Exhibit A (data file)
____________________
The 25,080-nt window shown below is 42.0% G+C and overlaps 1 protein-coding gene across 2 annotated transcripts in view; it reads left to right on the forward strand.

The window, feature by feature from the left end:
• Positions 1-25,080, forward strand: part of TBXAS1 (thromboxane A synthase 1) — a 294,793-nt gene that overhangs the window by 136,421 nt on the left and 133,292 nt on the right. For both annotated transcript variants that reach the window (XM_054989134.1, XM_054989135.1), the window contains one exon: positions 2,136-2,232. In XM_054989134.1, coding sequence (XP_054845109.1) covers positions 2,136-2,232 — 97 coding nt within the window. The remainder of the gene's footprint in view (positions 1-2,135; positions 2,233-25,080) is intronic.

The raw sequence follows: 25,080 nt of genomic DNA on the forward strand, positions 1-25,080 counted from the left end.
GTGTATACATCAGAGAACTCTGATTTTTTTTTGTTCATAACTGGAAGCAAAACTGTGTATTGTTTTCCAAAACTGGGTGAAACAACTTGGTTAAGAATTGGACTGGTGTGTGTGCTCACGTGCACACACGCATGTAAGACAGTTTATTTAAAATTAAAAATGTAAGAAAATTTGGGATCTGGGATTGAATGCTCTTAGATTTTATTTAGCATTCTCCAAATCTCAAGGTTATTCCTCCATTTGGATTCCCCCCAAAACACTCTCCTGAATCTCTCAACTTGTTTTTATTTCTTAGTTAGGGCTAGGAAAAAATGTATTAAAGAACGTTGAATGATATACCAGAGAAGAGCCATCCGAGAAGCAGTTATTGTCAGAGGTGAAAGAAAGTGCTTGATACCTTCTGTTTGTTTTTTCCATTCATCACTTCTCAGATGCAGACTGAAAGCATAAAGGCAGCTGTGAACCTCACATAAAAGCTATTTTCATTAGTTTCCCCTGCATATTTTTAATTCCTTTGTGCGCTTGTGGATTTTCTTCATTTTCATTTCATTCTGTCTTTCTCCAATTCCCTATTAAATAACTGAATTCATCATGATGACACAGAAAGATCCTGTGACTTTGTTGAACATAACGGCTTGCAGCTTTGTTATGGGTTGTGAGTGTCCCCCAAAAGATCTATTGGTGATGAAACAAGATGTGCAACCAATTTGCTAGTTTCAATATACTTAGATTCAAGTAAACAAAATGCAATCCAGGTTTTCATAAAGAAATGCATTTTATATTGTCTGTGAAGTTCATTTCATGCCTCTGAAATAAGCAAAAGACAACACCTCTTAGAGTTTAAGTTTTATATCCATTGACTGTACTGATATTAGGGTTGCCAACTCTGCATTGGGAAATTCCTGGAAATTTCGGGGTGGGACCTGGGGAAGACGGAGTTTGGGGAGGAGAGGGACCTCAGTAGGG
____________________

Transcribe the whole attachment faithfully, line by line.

The 25,080-nt window shown below is 42.0% G+C and overlaps 1 protein-coding gene across 2 annotated transcripts in view; it reads left to right on the forward strand.

The window, feature by feature from the left end:
• Positions 1-25,080, forward strand: part of TBXAS1 (thromboxane A synthase 1) — a 294,793-nt gene that overhangs the window by 136,421 nt on the left and 133,292 nt on the right. For both annotated transcript variants that reach the window (XM_054989134.1, XM_054989135.1), the window contains one exon: positions 2,136-2,232. In XM_054989134.1, coding sequence (XP_054845109.1) covers positions 2,136-2,232 — 97 coding nt within the window. The remainder of the gene's footprint in view (positions 1-2,135; positions 2,233-25,080) is intronic.

The raw sequence follows: 25,080 nt of genomic DNA on the forward strand, positions 1-25,080 counted from the left end.
GTGTATACATCAGAGAACTCTGATTTTTTTTTGTTCATAACTGGAAGCAAAACTGTGTATTGTTTTCCAAAACTGGGTGAAACAACTTGGTTAAGAATTGGACTGGTGTGTGTGCTCACGTGCACACACGCATGTAAGACAGTTTATTTAAAATTAAAAATGTAAGAAAATTTGGGATCTGGGATTGAATGCTCTTAGATTTTATTTAGCATTCTCCAAATCTCAAGGTTATTCCTCCATTTGGATTCCCCCCAAAACACTCTCCTGAATCTCTCAACTTGTTTTTATTTCTTAGTTAGGGCTAGGAAAAAATGTATTAAAGAACGTTGAATGATATACCAGAGAAGAGCCATCCGAGAAGCAGTTATTGTCAGAGGTGAAAGAAAGTGCTTGATACCTTCTGTTTGTTTTTTCCATTCATCACTTCTCAGATGCAGACTGAAAGCATAAAGGCAGCTGTGAACCTCACATAAAAGCTATTTTCATTAGTTTCCCCTGCATATTTTTAATTCCTTTGTGCGCTTGTGGATTTTCTTCATTTTCATTTCATTCTGTCTTTCTCCAATTCCCTATTAAATAACTGAATTCATCATGATGACACAGAAAGATCCTGTGACTTTGTTGAACATAACGGCTTGCAGCTTTGTTATGGGTTGTGAGTGTCCCCCAAAAGATCTATTGGTGATGAAACAAGATGTGCAACCAATTTGCTAGTTTCAATATACTTAGATTCAAGTAAACAAAATGCAATCCAGGTTTTCATAAAGAAATGCATTTTATATTGTCTGTGAAGTTCATTTCATGCCTCTGAAATAAGCAAAAGACAACACCTCTTAGAGTTTAAGTTTTATATCCATTGACTGTACTGATATTAGGGTTGCCAACTCTGCATTGGGAAATTCCTGGAAATTTCGGGGTGGGACCTGGGGAAGACGGAGTTTGGGGAGGAGAGGGACCTCAGTAGGG